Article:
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Wait, clary sage is chia?  I have essential oil of clary sage, didn't know those were the same plant.
 
Joseph Lofthouse
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Julia Winter wrote:Wait, clary sage is chia?  I have essential oil of clary sage, didn't know those were the same plant.



Clary sage is in same genus as other species that are called chia. They have the same culinary uses,  mucilaginous seeds, and omega-3 fatty acid profile, etc... 
 
pollinator
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You know, Joseph, it's just not fair that you are seeing live green things emerging this time of year in a 4b zone while we in 4a can only dream of such things.  What factors keep your soil temps warm enough for these green sprouts to make their appearance this early?  Is it just the intensity of the sun there counteracting the still low ambient temperatures?  It's a fairly typically winter here in the Red River Valley of northern Minnesota....meaning the frost depth is a good 3 + feet.  I would need to select for a plant with ethylene glycol in its veins to be able to withstand those temps! ;-)

I'm just jealous, of course....but might a hoop house placed over a soil spot in the fall reduce the frost depth sufficiently to see such sprouting in this climate?  I don't think without one any other type of shelter to reduce the winds would provide enough of a microclimate for this to happen.  Are others in central Canada with a 4a-like climate able to do this in their plots?   Thanks!
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gardener
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I know that out here in California, it has been an extremely dry and warm winter. The weather patterns have been very similar to 2014/15 — setting up high pressure ridges off the west coast, pushing cold air north and east, away from the west. This time last year, I had about 7ft of snow standing on the ground. This year, tulips are starting to push through the snowless ground as the temperatures reach mid/high 50's during the day.
 
Joseph Lofthouse
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Location: Cache Valley, zone 4b, Irrigated, 9" rain in badlands.
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John: I have spent a lot of time and effort the past few years selecting for species and varieties with anti-freeze in their veins.  As I like to think of it, for varieties that grow even when covered with snow. So far this year, we are enjoying a maritime influenced weather pattern, and have missed the cold arctic jet-stream blasts. Snow is a great insulator, and we had snow cover since December. Still, the ground here freezes, to an unknown depth, and all the plants pictured were able to survive that, and even grow through frozen ground. I have been eating fall planted spinach, parsley, and bok choi all winter. I've been really impressed with sorrel as a winter crop.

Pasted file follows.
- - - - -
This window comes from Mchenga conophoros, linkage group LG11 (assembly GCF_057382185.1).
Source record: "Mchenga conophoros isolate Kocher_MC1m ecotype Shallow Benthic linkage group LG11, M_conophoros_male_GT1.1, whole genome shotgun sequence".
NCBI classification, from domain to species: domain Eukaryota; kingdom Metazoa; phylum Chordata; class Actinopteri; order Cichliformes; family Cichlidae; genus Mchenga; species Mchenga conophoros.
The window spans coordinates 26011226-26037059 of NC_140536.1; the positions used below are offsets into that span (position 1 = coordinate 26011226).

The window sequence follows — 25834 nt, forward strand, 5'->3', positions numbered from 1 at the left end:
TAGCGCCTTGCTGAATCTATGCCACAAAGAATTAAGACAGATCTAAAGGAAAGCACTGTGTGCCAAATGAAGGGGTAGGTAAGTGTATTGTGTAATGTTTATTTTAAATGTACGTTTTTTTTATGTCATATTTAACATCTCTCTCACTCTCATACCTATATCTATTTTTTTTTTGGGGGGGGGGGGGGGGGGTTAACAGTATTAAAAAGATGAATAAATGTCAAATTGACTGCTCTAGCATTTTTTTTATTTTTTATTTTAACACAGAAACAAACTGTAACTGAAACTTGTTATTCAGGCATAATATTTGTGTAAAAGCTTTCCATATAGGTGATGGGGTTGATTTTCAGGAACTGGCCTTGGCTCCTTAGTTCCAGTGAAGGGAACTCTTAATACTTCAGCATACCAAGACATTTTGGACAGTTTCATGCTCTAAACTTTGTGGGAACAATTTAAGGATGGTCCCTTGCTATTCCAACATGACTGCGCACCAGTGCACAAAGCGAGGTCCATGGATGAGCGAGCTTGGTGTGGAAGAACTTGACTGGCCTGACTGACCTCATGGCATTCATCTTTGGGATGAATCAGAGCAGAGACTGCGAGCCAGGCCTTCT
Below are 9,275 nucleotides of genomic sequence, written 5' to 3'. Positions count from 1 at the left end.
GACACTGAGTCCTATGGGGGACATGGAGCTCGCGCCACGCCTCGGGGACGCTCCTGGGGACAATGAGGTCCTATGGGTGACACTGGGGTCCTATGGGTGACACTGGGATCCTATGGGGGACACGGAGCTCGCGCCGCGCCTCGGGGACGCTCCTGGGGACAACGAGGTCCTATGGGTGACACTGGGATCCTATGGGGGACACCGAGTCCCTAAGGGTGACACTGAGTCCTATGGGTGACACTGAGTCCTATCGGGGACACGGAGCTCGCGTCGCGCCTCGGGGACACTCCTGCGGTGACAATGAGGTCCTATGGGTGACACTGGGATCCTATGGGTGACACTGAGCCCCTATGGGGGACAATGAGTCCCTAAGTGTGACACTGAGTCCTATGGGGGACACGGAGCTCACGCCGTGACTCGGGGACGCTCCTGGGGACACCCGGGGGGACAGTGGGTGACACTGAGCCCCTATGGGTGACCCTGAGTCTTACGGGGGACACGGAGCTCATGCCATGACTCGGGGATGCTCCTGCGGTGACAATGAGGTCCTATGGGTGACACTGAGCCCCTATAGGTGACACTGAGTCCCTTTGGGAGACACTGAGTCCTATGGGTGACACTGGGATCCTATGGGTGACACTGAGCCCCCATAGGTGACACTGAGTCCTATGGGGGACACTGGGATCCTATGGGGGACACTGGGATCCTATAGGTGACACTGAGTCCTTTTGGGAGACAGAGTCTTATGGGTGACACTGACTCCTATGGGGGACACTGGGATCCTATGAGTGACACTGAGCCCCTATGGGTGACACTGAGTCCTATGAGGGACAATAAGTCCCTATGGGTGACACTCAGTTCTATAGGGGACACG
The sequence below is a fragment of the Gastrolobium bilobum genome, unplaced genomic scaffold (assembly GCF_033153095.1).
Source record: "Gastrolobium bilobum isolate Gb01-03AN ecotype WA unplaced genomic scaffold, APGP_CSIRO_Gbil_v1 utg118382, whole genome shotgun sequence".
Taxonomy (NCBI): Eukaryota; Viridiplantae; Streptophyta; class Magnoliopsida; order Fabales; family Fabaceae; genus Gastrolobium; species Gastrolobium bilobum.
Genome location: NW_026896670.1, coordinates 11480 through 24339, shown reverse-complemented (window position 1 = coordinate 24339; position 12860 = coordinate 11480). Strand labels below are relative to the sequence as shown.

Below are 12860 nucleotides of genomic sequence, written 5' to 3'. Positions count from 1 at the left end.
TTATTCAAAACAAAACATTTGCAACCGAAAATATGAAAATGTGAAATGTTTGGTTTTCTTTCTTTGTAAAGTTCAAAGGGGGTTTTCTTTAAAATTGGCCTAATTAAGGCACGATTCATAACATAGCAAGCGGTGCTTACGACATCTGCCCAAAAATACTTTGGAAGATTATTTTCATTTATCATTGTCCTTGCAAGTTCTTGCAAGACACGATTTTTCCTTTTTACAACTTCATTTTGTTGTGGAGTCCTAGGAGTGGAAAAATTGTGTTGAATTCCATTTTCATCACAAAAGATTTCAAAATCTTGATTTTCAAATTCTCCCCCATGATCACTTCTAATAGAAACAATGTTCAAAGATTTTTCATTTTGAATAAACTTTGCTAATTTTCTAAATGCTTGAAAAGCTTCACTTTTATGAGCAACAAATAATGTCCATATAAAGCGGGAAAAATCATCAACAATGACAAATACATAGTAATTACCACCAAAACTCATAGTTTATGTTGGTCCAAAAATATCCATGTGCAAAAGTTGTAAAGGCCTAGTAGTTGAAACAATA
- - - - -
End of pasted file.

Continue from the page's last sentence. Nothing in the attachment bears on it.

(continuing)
I planted the poppies too late. They germinated through the snow, and got way etiolated. Perhaps I'll see how they do. Perhaps I'll replant.

In addition to the domestic species, I have been paying attention to wild-things that grow during the winter.... We have sorrel, mallows, chickweed that are pretty much edible any time that they are not covered with snow. The sunroot tubers survive the winter outside.
 
Xisca Nicolas
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Julia Winter wrote:Wait, clary sage is chia?  I have essential oil of clary sage, didn't know those were the same plant.


Salvia sclarea and salvia hispanica are not the same, and the plants are very different, and the essential oil is anyway not from the seed. The seed itself is very similar, I have both...
 
Joseph Lofthouse
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I am also growing the chia species Salvia colombiana. Working on adapting it to my growing conditions.
 
Joseph Lofthouse
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I recently had the pleasure of doing a podcast with Paul and Jocelyn.
https://permies.com/t/77746/podcast-Joseph-Lofthouse-plant-breeding
 
Joseph Lofthouse
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Joseph Lofthouse wrote:
I recently had the pleasure of doing a podcast with Paul and Jocelyn.
Part 1. https://permies.com/t/77746/podcast-Joseph-Lofthouse-plant-breeding



Part 2. https://permies.com/t/78891/podcast-Joseph-Lofthouse-plant-breeding
 
Joseph Lofthouse
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Location: Cache Valley, zone 4b, Irrigated, 9" rain in badlands.
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I been listening to this... Laughing at myself for laughing in the same way to the same things as I did while we were making the podcast. Wonderful echoes!
 
Joseph Lofthouse
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Location: Cache Valley, zone 4b, Irrigated, 9" rain in badlands.
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I checked on the honeybees this afternoon. It was sunny, and warm enough that they could have been taking cleansing flights. Looks like all the colonies died overwinter. Pretty typical for this area.
 
Joseph Lofthouse
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Doing cold stratification on pollinated garlic seeds.